“We started with five, and two of those were restaurant employees,” Cooper said. The church has since grown to about 70 in attendance, and 30 have made professions of faith. But not until the mission held a block party and later offered two free dental clinics did things start to take off.

Recounting details of the free dental clinics, Cooper said two dentists from First Baptist readily agreed to offer free dental care in their offices, with their staffs assisting. Volunteers performed patient screenings several days before the clinic.

“We wouldn’t screen the people until we got their contact information for church follow-up,” Cooper said. “And we made sure everyone got witnessed to one-on-one during the screening process.

“Of all we did, the dental clinics were the most helpful because we got acquainted with a lot of people, and they realized we were there to help them,” he said.

“Volunteers witnessed all day long. About 13 people took turns praying in small groups of four or five all day long, too.”

One astounding statistic is that the dentists pulled more than 200 teeth in one clinic. But the most important statistic is that 13 people committed their lives to Christ from among the 170 who received free dental care.

“I would strongly encourage such an approach for any church wanting to start a mission,” Cooper volunteered. “I’m sure there would be a dentist somewhere willing to do this.”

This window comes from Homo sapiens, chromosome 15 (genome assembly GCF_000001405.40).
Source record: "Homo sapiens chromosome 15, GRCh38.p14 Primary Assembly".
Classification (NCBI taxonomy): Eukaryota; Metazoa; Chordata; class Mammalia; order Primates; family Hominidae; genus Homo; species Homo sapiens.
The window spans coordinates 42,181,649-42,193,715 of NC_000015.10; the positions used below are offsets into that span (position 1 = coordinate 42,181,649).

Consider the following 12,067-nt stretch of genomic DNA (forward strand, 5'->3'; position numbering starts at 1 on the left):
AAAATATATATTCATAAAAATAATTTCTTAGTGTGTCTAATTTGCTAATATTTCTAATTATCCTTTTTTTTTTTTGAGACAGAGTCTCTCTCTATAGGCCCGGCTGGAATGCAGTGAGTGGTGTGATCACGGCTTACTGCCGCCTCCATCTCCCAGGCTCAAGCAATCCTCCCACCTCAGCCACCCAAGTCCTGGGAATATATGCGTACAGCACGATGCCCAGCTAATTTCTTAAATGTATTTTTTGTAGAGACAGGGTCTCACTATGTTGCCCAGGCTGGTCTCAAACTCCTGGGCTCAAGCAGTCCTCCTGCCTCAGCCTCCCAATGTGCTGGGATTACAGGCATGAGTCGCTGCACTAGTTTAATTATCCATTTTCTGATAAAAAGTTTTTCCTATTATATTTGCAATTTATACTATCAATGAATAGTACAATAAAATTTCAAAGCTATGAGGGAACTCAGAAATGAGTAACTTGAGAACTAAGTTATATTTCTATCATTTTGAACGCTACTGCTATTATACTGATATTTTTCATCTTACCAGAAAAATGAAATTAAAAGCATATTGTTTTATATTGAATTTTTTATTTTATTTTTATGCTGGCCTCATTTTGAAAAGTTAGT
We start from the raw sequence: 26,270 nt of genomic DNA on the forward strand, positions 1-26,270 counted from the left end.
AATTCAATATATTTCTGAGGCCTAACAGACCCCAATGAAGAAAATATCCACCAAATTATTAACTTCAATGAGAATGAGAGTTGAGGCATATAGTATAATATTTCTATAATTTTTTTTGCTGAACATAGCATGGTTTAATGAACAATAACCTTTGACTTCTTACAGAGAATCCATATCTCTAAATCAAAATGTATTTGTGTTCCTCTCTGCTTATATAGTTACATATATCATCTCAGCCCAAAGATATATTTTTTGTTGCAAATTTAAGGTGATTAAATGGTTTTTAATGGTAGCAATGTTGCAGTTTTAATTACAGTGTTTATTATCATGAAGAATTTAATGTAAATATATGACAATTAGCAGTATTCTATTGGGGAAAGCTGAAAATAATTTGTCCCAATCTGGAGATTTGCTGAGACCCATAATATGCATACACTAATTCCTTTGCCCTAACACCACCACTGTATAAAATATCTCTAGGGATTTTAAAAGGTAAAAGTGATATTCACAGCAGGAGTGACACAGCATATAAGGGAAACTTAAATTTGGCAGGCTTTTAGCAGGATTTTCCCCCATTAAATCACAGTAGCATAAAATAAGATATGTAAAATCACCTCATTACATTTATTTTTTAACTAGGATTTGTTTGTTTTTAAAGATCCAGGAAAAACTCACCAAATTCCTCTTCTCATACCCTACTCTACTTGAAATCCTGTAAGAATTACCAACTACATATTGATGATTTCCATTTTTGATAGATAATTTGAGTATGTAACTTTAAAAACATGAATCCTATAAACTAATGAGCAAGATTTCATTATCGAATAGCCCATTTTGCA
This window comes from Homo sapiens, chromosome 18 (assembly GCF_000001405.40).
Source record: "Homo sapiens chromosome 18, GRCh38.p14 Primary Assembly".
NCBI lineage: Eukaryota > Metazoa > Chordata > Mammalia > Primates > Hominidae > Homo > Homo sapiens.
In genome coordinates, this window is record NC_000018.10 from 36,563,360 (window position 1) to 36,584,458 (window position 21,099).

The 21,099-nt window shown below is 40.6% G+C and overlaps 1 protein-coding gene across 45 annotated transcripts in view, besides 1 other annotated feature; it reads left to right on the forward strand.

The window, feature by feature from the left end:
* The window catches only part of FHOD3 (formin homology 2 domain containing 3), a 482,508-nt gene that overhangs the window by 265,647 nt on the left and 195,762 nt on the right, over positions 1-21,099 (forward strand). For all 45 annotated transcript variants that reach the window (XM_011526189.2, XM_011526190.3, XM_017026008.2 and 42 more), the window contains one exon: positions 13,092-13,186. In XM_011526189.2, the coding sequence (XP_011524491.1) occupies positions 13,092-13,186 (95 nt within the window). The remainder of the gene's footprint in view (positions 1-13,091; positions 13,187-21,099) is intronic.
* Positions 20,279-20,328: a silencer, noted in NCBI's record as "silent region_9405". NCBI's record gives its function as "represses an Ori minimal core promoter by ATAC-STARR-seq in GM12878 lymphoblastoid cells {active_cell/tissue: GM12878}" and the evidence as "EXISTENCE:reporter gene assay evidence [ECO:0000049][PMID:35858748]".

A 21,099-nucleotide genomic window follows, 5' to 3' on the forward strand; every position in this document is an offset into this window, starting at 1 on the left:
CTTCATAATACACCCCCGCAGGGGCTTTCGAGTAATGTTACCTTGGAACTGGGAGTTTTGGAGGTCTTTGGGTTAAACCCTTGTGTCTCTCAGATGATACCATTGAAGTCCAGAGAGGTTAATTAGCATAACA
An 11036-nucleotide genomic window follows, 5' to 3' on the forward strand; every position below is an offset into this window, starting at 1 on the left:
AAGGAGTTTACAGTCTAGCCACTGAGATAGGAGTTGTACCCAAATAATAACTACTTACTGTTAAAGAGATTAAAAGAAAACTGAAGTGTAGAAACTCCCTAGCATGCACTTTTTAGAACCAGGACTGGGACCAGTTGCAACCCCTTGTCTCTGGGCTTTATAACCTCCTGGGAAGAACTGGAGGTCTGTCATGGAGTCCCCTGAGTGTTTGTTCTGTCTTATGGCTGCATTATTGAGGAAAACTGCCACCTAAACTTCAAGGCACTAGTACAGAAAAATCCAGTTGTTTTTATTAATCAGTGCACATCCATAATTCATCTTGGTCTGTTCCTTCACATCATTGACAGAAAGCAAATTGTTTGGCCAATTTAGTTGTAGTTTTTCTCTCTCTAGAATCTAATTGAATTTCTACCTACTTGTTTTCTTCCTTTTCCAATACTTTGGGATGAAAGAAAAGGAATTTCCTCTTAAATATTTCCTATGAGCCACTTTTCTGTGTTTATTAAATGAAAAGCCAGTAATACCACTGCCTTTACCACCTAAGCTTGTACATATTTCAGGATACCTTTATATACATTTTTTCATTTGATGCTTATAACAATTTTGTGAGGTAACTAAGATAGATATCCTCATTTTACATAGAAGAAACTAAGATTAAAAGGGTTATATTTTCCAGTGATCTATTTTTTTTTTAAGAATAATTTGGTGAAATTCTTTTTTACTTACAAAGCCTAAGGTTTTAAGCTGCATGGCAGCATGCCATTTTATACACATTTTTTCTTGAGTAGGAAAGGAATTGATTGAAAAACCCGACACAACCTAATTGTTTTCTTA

Such ministry has helped the residents “open up to us more and more,” said Cooper, who explained that other churches had ministered in the area, but only briefly. “We explained we were there to stay. We built trust with them.”

Other mission ministries include a Tuesday prayer meeting; counseling and assistance for pregnant women; a Bible study for women and another for couples; and Sunday School classes and tutoring for children and teens. Huntington Mission also offers a fellowship supper at the restaurant for all who attend Sunday worship, which Cooper said is the best meal many get all week.

Restored families, reformed prostitutes and addicts freed from drugs also typify God’s work through Huntington Mission.

Though dozens have helped with the mission, First Baptist’s pastor, Bruce Tippit, said of Cooper, “Roy has a burden to serve a vastly under-resourced area of our city and a passion for reaching these hurting people. He is a shy and reserved man, but when you look in his eyes you know what is real.”

Cooper is just grateful to have been used by God.

“Who would have ever thought a mission church would grow out of a long-range planning committee?” Cooper said, adding, “I would never have dreamed I’d be down there working.”

Saying he and others who assist him at Huntington Mission are not much different than other Baptists who “like to watch ball games on Sunday afternoon and sleep a little bit,” he noted: “Not one of us would miss it unless we’re out of town. It’s really a blessing and an opportunity we don’t want to miss.”

Cooper said the “key to victories over the evil one is that the Holy Spirit has guided us, and none of this would’ve happened without Him.” Another important key, Cooper said, is “God called 16 people to serve on a steering committee and to serve Him in this neighborhood. The blessings we’ve received is to see many answered prayers, even miracles, and to see real smiles appear on faces saddened by difficult lives.

“We love these folks, and we feel a lot of love back from them,” Cooper said. “In many ways,” he added, “we are them.”

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  • Norm Miller